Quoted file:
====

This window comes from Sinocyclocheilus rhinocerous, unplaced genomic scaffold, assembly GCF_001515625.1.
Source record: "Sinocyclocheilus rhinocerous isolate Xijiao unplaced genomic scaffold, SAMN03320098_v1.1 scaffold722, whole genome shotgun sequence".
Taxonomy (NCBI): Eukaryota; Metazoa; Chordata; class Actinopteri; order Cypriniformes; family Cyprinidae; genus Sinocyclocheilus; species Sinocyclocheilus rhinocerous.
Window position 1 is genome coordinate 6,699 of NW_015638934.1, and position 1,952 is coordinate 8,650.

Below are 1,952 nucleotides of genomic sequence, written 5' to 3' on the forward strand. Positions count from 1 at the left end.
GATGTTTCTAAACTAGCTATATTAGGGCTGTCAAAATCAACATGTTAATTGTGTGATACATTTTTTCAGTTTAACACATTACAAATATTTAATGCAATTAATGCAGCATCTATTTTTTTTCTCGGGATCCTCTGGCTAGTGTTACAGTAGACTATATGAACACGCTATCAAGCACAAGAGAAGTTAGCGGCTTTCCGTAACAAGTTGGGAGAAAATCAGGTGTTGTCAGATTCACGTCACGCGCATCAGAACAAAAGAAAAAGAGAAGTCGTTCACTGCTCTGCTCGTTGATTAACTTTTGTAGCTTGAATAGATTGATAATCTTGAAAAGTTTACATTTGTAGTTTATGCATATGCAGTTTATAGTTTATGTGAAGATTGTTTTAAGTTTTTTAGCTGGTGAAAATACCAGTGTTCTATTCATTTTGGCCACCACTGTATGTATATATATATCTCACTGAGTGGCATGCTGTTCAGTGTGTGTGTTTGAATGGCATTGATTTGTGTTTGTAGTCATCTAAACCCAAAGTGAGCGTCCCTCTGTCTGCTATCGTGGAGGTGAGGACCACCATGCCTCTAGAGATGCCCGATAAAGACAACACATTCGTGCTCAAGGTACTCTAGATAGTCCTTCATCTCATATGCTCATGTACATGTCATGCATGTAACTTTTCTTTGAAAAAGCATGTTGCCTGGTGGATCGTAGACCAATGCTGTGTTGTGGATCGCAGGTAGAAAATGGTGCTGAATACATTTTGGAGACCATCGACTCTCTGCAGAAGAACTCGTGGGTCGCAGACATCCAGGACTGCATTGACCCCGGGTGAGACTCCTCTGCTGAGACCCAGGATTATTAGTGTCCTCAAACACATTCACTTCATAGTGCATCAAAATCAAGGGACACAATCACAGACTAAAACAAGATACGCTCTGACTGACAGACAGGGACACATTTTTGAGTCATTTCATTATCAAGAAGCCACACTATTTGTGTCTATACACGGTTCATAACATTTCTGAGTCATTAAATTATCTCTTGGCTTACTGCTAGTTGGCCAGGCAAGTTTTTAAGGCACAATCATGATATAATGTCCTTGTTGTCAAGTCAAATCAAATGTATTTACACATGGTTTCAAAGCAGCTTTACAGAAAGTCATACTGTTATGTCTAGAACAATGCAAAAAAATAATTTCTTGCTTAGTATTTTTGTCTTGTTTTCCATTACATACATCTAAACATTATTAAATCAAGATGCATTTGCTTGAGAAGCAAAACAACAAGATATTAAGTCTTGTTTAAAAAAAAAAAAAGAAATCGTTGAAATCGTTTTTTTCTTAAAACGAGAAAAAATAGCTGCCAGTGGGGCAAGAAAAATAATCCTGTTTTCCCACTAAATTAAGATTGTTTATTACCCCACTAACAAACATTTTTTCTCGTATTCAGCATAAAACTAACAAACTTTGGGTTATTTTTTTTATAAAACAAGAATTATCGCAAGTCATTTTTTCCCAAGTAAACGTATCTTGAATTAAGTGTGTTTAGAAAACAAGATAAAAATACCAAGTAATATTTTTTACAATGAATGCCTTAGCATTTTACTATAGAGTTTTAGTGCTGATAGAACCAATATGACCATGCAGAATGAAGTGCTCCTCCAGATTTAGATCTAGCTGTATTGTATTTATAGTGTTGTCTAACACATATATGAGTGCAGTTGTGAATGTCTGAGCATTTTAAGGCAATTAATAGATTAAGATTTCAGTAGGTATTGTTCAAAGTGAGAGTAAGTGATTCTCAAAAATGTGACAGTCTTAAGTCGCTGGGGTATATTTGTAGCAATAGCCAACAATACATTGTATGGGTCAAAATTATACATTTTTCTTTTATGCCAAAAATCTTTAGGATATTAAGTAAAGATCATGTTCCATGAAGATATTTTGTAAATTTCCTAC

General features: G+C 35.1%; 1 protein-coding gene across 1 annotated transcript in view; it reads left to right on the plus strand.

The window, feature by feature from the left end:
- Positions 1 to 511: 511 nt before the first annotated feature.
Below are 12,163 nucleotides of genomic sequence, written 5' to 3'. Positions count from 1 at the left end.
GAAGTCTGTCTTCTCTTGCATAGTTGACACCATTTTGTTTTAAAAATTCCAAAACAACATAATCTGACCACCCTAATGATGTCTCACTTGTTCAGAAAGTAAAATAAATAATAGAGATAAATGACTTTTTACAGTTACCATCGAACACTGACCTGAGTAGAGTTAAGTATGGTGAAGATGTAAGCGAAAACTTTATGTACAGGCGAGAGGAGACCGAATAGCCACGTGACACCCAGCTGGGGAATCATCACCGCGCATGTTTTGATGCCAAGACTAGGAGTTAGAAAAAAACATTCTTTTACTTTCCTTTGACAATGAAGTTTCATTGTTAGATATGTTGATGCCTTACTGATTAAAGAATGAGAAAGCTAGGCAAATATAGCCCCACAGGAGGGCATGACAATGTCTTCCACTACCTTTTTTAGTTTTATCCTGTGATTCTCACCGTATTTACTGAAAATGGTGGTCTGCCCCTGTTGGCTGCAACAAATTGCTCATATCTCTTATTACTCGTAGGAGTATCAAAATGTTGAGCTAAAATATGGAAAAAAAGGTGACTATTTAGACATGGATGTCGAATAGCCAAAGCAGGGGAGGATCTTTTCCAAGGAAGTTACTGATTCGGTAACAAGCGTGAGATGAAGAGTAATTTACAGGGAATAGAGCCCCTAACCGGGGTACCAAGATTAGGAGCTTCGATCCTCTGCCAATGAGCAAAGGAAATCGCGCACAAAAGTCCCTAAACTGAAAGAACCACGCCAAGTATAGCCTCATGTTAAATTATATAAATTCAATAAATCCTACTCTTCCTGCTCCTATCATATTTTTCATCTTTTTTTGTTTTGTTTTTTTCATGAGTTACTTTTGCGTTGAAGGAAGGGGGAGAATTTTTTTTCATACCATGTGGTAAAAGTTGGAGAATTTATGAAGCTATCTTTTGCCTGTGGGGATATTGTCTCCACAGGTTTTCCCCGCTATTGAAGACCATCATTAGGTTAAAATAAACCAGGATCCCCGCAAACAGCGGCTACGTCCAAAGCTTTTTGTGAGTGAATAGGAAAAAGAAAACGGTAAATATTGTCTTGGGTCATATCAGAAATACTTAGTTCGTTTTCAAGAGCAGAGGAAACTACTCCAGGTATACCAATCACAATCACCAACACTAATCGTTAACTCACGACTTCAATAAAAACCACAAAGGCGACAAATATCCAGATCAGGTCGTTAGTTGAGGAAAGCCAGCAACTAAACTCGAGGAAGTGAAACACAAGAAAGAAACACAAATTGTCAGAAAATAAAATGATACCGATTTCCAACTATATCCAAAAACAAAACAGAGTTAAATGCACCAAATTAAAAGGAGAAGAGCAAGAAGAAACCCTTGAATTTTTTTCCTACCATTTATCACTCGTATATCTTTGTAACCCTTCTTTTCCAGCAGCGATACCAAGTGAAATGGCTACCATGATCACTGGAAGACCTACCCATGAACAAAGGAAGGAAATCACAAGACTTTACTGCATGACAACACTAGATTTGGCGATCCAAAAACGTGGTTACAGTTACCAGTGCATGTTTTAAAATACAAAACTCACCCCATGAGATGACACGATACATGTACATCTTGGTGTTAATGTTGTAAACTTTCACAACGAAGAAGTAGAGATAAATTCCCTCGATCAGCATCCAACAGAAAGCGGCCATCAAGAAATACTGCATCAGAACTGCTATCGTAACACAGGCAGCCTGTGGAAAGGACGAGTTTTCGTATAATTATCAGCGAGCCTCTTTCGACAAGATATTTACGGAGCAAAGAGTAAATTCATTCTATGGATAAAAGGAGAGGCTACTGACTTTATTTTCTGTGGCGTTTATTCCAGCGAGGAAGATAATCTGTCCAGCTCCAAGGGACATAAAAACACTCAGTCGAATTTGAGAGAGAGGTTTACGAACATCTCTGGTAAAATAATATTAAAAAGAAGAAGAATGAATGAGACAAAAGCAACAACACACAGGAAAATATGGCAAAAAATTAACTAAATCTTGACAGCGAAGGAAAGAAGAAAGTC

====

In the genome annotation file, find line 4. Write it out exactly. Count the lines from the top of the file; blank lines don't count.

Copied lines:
Window position 1 is genome coordinate 6,699 of NW_015638934.1, and position 1,952 is coordinate 8,650.